Travelling With a Preteen

Many among us go on long drives either alone or with family. While planning is important, it’s vital to consider the comfort of those travelling. Kids, especially preteens i.e. children in the age group between 9- 12 years go through emotional and physical changes. They have frequent mood swings and often prefer privacy and freedom. […]

Travelling With a Preteen

Many among us go on long drives either alone or with family. While planning is important, it’s vital to consider the comfort of those travelling. Kids, especially preteens i.e. children in the age group between 9- 12 years go through emotional and physical changes. They have frequent mood swings and often prefer privacy and freedom. In the book, Chicken soup for the soul, preteens talk about their preference of talking to their peers or friends over parents. A Preteen enjoys time best with kids his age and can get bored travelling with only parents or elders. As a parent, I know it can be difficult if your preteen gets sulky and irritable and may find the journey exhausting, stressful and unexciting. However, I also know that there are things that can be done to mitigate that possibility!

1) Involve and Plan: Check out the route map with your preteen and plan breaks, places to see, where to eat and so on. Pack their favourite snacks, but include healthy choices too! Get him to pack things that he thinks you need for the journey, but double check that you have: paper napkins, waste bags, water bottles. Pack some medication for nausea in case your child needs it. Let him choose his clothes and accessories, but remind him you have limited space only! If the child likes reading, pack books or a kindle. The idea is to involve the child during the entire planning process so he feels that he’s being actively involved in making decisions.

2) Comfort: Converse and catch up on his school and friends. Avoid loud conversations or jarring music when child is sleeping. Play their favourite tracks. Answer his questions patiently. Go for short walks during breaks to reduce muscle cramps. Go for ‘Pay and use’ restrooms which are likely to be clean. Make hygiene a priority when trying food from local outlets.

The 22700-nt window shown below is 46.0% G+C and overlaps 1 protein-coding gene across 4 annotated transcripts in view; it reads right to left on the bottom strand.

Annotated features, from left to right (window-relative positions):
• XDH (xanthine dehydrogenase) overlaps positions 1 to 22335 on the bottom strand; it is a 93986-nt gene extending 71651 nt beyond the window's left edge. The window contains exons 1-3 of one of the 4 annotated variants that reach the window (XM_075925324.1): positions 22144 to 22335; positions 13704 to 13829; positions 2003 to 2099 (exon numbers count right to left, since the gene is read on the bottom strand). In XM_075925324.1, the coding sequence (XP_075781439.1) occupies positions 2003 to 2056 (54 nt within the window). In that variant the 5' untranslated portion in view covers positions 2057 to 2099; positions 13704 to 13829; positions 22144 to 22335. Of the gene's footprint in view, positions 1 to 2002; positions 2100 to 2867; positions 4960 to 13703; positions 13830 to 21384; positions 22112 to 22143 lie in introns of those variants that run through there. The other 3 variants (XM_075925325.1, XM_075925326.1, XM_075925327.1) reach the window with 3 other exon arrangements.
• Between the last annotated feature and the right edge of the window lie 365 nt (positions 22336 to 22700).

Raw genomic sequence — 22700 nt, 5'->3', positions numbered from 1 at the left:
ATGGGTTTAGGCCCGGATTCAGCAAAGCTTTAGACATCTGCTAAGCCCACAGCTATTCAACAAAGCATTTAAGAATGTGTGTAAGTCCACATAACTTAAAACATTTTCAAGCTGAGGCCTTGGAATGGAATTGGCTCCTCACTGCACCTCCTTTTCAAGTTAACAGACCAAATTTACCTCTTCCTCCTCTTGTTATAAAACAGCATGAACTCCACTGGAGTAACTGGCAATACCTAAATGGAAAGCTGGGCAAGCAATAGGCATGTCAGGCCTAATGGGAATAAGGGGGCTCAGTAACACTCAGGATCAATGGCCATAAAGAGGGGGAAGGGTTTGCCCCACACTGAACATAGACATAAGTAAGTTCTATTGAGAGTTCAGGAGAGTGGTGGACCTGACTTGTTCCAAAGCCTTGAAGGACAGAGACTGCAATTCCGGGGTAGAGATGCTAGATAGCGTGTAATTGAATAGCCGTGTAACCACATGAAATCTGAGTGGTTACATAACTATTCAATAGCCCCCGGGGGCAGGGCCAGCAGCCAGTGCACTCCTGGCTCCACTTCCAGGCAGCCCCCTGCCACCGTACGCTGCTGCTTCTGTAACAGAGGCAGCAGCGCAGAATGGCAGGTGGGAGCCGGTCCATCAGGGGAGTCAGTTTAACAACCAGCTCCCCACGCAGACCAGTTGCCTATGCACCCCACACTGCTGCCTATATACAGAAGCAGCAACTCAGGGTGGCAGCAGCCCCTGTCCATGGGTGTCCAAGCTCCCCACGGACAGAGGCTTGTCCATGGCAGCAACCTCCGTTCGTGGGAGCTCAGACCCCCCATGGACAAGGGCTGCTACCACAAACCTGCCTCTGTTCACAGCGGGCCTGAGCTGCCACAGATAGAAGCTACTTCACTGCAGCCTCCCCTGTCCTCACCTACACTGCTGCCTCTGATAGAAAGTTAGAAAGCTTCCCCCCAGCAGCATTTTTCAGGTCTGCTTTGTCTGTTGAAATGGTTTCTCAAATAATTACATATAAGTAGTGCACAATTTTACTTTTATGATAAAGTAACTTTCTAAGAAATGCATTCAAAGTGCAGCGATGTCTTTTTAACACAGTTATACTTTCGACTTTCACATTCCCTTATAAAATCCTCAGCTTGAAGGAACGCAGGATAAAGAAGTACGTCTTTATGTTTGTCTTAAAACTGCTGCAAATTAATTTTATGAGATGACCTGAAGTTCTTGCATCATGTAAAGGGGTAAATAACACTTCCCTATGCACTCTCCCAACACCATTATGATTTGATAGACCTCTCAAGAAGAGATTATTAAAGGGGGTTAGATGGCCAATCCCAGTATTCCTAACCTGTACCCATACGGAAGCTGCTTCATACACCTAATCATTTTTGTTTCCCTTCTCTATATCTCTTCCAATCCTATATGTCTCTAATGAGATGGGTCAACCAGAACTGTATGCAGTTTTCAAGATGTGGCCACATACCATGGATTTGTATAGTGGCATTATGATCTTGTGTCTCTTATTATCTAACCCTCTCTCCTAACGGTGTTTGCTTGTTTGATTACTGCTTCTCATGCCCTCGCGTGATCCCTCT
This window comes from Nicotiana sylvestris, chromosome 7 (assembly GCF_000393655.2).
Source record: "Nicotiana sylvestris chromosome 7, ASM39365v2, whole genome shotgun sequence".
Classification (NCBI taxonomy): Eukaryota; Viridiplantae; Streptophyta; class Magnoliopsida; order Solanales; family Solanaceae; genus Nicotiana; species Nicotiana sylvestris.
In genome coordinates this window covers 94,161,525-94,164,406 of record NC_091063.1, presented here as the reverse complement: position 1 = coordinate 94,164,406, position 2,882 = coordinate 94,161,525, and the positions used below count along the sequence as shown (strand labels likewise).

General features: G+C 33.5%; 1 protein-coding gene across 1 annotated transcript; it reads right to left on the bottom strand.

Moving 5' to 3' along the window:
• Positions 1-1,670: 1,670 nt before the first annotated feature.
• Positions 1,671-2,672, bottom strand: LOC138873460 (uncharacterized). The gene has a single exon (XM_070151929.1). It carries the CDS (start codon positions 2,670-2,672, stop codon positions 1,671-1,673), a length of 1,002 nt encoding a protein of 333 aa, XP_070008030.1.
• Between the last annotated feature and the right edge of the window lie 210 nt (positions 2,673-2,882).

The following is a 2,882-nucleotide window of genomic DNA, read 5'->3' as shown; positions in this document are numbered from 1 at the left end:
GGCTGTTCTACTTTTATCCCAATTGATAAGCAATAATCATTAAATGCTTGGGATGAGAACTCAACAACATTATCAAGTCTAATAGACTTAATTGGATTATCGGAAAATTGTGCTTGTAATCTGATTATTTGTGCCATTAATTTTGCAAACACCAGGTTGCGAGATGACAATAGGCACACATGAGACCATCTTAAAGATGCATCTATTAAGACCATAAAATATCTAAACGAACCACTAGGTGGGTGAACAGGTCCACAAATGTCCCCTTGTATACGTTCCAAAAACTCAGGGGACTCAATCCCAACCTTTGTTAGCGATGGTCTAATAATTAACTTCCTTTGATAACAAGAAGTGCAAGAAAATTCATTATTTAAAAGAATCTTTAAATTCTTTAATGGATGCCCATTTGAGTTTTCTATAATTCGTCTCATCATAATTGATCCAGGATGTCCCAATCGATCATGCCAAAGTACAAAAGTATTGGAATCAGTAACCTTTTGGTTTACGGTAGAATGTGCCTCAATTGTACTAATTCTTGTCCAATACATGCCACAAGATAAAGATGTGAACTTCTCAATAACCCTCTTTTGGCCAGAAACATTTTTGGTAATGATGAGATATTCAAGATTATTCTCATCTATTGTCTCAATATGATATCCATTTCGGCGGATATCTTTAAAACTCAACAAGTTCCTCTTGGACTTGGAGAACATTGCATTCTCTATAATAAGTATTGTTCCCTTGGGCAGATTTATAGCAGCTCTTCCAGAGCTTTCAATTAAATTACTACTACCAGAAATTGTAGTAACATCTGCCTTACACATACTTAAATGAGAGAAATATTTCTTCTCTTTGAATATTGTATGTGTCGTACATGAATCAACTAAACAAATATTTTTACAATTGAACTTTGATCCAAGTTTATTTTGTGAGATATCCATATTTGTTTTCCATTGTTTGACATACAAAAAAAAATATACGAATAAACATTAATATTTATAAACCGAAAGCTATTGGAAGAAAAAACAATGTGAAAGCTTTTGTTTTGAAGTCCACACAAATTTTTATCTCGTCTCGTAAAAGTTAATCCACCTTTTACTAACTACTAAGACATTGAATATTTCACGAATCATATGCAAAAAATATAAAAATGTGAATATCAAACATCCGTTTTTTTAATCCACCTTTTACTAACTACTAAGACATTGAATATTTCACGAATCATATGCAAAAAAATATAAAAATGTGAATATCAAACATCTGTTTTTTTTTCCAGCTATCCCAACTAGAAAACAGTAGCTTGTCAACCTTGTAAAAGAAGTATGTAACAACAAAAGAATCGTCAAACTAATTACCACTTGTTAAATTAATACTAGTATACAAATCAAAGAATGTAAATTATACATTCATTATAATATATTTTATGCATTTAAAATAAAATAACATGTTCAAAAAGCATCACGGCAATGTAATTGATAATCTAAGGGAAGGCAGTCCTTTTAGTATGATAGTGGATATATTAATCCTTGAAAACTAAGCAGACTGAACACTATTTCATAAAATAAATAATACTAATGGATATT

3) Tasks: Giving small tasks makes the kid feel responsible and independent. Help him to direct the journey using navigation tools. This will give an idea on landmarks, restaurants, educational institutions surrounding the area. Help him to pay toll booths tickets. Help the child to click photographs. Get your kid to place the orders at a food joint. Appreciate your child with encouraging words when he helps with a task. Quoting Denis Waitley, “The greatest gifts you can give your children are the roots of responsibility and the wings of independence.”

4) Mood Swings: At times, the child may get irritable or answer back. Remain patient and keep up his excitement on what awaits post the journey. Avoid conflict and give him space and privacy. A study at NIMHANS (National Institute of Medical Sciences), Bangalore, points out parents are no longer role models for the youth. At this age, they are highly influenced by their friends and peers. Get suggestions to buy small gifts for his friends back home.

As a parent, it can be overwhelming and tiresome to keep your preteen comfortable and entertained during the long journey but, be assured your child is picking up life skills. Sullenness and a tendency to argue is completely normal at this stage in their development and remember, you’re the adult, so make an effort!

biggsob-20
US